Why do Mentos fizz so much when you put them into Coke?

Bohuntin Mentos by Paul Appleyard, on FlickrIt’s the perfect kid’s party trick. Drop a Mentos mint into a bottle of Diet Coke and a volcano-like eruption of sweet fizz is guaranteed. It is also guaranteed to delight kids and horrify parents in equal measure. However, the cause of this confectionary quirk has alluded even the best minds for a surprisingly long time….

It was once thought that the acid in coke caused the explosive mint-soda reaction that we see. It doesn’t: experiments show that the acidity of the coke doesn’t change after a mint-induced eruption. Some have speculated that it might be the caffeine or the sweeteners that cause the reaction. Neither is true: caffeine-free and sugary fizzy drinks also react. The real reason for foamy eruptions has less to do with the chemicals in the cola and more to do with the texture of the mint.

Unseen to our eyes, all water has gases dissolved in it. Take river water, for example: if it didn’t have oxygen dissolved in it then the fish couldn’t survive. Coke is a carbonated drink, meaning that it has a particularly large amount of carbon dioxide dissolved in it. This is done by ‘squeezing’ the carbon dioxide gas into the liquid under high pressure in the factory. When you open the bottle before drinking it, the pressurised gas is given the chance to escape – and it does… in the form of bubbles.

All the pressured gas doesn’t escape in one go, for bubbles are fussy creatures and don’t like to form anywhere. No, for all bubbles must start their life at what are called ‘nucleation sites’: microscopic irregularities, bumps or pieces of grit on the surface of the container they are in. If there are more nucleation sites available then more bubbles can form. You can check this out by pouring a fizzy drink (champagne, say) into two glasses: one a clean glass and the other a glass with a sprinkle of sugar at the bottom. The glass with the sugary sprinkling will fizz more vigorously because each grain of sugar offers dozens more nucleation sites from which the bubbles can form.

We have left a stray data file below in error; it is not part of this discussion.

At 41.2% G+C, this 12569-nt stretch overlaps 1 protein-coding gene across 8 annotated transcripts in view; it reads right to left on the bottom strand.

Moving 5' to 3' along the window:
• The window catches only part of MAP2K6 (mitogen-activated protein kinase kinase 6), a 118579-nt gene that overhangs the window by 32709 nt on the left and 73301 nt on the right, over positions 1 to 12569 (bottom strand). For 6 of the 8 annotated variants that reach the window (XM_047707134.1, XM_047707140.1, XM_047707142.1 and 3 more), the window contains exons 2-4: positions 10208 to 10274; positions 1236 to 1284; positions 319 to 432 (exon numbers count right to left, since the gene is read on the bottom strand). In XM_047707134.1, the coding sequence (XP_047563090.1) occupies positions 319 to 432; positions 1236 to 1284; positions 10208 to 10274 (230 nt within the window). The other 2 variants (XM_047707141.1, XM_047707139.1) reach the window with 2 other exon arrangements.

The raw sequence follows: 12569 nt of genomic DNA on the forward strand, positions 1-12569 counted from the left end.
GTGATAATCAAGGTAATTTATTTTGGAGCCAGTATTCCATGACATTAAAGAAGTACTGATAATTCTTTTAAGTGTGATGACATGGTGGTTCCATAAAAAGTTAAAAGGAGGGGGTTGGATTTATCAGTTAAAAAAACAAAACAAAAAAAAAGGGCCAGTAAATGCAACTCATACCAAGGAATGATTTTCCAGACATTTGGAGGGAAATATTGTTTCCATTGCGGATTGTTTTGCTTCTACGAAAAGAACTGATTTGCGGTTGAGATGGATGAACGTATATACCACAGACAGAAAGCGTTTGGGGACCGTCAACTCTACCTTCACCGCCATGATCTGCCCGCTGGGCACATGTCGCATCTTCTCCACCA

As it happens, Mentos mints aren’t all that smooth. On a microscopic level, they are punctuated with countless tiny pores. Coke can flood into these holes and, in doing so, it gives the coke access to millions of tiny minty nooks and crannies – and millions of potential nucleation sites. Put simply: a Mentos gives the dissolved carbon dioxide gas a million more reasons to escape. And boy, does it!

Interestingly, any mint will do this – although ones with very smooth, waxy coatings aren’t very good. It’s not just mints either – lots of things will do it.

Feel free to experiment at your own leisure…




Answer by Dr Stu

Question from ‘JJ’ via Facebook

Article by Stuart Farrimond

March 26, 2014

Doctor Stu is editor of Guru Magazine. He originally trained as a medical doctor before deciding to branch out into lecturing, writing, editing and science communication. He drinks far too much coffee, eats lots of ice cream and has a bizarre love of keeping fit.
You can check out Doctor Stu’s blog at realdoctorstu.com or his poncy personal website stuartfarrimond.com. Here's his .


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